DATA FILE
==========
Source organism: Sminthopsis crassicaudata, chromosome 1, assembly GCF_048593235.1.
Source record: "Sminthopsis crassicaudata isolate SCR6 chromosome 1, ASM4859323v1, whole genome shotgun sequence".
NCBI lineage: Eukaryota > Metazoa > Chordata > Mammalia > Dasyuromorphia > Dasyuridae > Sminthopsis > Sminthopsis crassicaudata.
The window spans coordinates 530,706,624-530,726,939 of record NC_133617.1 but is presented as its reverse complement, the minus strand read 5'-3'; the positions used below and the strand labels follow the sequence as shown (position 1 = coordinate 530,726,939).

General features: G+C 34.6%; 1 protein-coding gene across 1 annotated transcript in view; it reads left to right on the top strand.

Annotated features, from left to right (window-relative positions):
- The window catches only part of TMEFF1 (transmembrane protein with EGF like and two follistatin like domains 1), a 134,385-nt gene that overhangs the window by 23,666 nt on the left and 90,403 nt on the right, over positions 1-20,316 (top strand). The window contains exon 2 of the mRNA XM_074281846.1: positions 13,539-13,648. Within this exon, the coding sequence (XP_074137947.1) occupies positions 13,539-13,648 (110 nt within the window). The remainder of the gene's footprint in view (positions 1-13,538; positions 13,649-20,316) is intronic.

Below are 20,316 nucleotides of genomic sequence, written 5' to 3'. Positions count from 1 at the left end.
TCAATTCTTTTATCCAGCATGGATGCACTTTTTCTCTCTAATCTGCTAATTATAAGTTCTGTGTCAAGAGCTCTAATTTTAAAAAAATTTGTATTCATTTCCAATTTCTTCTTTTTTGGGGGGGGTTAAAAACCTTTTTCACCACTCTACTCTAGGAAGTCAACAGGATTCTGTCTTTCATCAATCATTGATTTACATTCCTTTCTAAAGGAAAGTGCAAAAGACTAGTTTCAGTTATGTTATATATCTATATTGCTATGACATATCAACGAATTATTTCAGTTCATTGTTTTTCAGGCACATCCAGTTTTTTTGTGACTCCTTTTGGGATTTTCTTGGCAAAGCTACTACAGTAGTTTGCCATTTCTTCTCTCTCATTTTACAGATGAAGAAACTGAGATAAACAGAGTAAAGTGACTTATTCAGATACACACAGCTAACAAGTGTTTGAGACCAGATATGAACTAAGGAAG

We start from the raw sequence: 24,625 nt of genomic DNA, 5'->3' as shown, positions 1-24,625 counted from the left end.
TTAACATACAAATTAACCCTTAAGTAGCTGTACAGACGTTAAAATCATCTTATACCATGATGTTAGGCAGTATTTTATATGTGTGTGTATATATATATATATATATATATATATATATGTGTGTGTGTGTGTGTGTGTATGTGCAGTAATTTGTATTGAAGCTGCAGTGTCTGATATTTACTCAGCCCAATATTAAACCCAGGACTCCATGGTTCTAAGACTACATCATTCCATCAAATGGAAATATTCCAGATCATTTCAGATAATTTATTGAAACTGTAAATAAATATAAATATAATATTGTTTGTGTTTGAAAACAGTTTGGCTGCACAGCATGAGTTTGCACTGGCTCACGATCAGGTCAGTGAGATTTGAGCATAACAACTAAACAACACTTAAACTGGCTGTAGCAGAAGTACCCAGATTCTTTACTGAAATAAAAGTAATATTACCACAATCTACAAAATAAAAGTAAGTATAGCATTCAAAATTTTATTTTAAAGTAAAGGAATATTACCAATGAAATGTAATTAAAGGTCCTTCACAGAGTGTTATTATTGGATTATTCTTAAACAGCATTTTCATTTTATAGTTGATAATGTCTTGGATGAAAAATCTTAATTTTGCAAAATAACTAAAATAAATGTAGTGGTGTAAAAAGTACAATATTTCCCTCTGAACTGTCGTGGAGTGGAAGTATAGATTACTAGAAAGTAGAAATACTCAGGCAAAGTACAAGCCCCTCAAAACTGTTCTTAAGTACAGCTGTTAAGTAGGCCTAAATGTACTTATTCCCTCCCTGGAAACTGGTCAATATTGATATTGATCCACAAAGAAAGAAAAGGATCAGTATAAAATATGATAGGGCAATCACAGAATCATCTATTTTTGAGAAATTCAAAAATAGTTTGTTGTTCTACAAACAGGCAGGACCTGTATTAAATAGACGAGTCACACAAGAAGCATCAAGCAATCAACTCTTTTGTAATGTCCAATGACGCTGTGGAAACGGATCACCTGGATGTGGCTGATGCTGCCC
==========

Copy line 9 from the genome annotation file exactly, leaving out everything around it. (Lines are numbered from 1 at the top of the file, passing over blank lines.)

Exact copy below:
TCAATTCTTTTATCCAGCATGGATGCACTTTTTCTCTCTAATCTGCTAATTATAAGTTCTGTGTCAAGAGCTCTAATTTTAAAAAAATTTGTATTCATTTCCAATTTCTTCTTTTTTGGGGGGGGTTAAAAACCTTTTTCACCACTCTACTCTAGGAAGTCAACAGGATTCTGTCTTTCATCAATCATTGATTTACATTCCTTTCTAAAGGAAAGTGCAAAAGACTAGTTTCAGTTATGTTATATATCTATATTGCTATGACATATCAACGAATTATTTCAGTTCATTGTTTTTCAGGCACATCCAGTTTTTTTGTGACTCCTTTTGGGATTTTCTTGGCAAAGCTACTACAGTAGTTTGCCATTTCTTCTCTCTCATTTTACAGATGAAGAAACTGAGATAAACAGAGTAAAGTGACTTATTCAGATACACACAGCTAACAAGTGTTTGAGACCAGATATGAACTAAGGAAG